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We can learn to love again

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A brief moment of weirdness flashed through Casey as he walked up the driveway towards the fire house.  Taking time off to help support Hallie’s family through the funeral and everything that came after had always felt like the right decision; working out when to come back to work had been harder to decide on. But the feeling quickly faded as a rush of familiarity and comfort overtook him. It felt good to be back where he belonged.

Less good was the sympathy he could see on his coworkers face as he headed for the locker room to get changed out.

“How are you doing, Casey?” Dawson asked, falling into step beside him.

He shrugged.  “I’m fine.  The funeral was hard, you know?  But I’m doing alright.”

Dawson’s expression was full of pity as he reached out and squeezed his shoulder.  “If you need anything…”

“I’m fine,” he said again, and stepped out from underneath her hand.

Dawson bit her lip but seemed to get what Casey’s wasn’t saying, that he didn’t want to talk about it anymore.

“How’s Shay doing?”

The tension eased out of Casey and he felt himself grin at the nervous excitement Shay had been feeling in the three weeks since the insemination and the way she was constantly flitting around her and Severide’s apartment.

“She’s good.  Got her blood drawn this morning.”

Dawson gasped in surprise and delight.  “Wow!  How soon until they know?”

“It should be pretty quick.  I think she said they’ll call her later today with the results.”

Dawson clapped her hands together and hurried off to find Shay, Casey watching her go, smile still on his face.  He liked the idea that in less than a year there could be a little bundle of joy in the apartment.

“Hey.  You good?” Severide asked, appearing beside him.  Casey had stayed at his own place last night so he could get his stuff for the shift at the firehouse.  But more and more they were both thinking that the two living situations weren't working out for them.  Severide made a mental note to mention it to Casey later.

“Yeah, I’m good,” the blonde said, glancing around the apparatus floor.  “Just weird how nice everyone is being.  Feels like I should be over it by now.”

Severide frowned at him.  “You lost someone close to you barely a month ago, Matt.  It takes time to be ‘over’ something like that.”

Casey made a non-committal noise, and Severide opened his mouth to push the point further, before catching sight of Mills over his boyfriend’s shoulder.

“We’re talking more about this later, okay?” he said, grinning when Casey only grumbled an assent in reply.  He touched Casey’s shoulder briefly before jogging over to the candidate.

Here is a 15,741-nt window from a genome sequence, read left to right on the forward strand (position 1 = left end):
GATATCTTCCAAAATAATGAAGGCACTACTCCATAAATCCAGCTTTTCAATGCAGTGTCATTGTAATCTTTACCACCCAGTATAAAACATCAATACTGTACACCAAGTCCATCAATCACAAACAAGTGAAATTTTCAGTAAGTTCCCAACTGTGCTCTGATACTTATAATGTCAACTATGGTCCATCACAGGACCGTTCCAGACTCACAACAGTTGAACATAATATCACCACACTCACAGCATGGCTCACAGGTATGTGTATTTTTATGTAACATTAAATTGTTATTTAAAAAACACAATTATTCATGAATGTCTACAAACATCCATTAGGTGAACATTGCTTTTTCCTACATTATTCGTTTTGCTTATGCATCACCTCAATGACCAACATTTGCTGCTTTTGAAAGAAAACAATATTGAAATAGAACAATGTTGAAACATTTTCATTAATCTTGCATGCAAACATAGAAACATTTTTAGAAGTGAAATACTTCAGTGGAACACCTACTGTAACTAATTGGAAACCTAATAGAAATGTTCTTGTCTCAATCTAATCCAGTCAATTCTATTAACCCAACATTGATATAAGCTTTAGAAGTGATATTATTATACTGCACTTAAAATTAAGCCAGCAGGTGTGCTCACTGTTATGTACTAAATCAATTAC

“Mills,” he called.  Mills glanced up from where he was checking the Truck rig’s inventory to make sure they were set for the shift.  “Wanted to give you a heads up.  Boden just got word; squad decisions are being made today.”

“For real?”

“Yep.  This could be your last shift on Truck.”

“Wicked,” Mills breathed, eyes alight with excitement.

Before either of them could say anything further the bells were going off and the dispatch officer’s voice was echoing from the PA system.  “Squad 3, Truck 81, Engine 51, Ambulance 61, Battalion 25.  Structure fire, 2700 South California Avenue.”

“Damn,” Severide cursed under his breath.  He saw Mills throw him a confused look his way but he was too busy jogging off to his turnout gear to explain.  “Come on,” he barked at his men, as they filed outside, knowing looks on their faces.  “Let’s go.”

Mills got his answer however as their convoy roared towards their destination.

“Don’t worry, Mills,” Casey was telling him from the front seat.  “These kinds of calls usually aren’t too serious.”

“What kind of calls?”  The question was redundant however because, as Mills saw when he glanced out the window, they had arrived at their destination: Cook County Jail.  Correctional officers were waiting by the gate to guide them in and direct them on where to park, and soon enough they were all jumping out of their respective rigs.

Severide and Casey immediately joined Boden as they tried to determine what exactly was happening.

“You in charge?” Boden asked a man coming towards them.

“Facility director, Rick Esposito,” the man said, offering his hand for Boden to shake, before nodding at Casey and Severide.

“What are we looking at?”

“We’ve got smoke in Pod 4, a dorm area we set up due to overcrowding.”

Boden frowned.  “You’re not evacuating.”

Esposito frowned right back.  “I pulled most of my staff, but I think it’s best if we don’t move the inmates.  We have vents that will draw away the smoke.”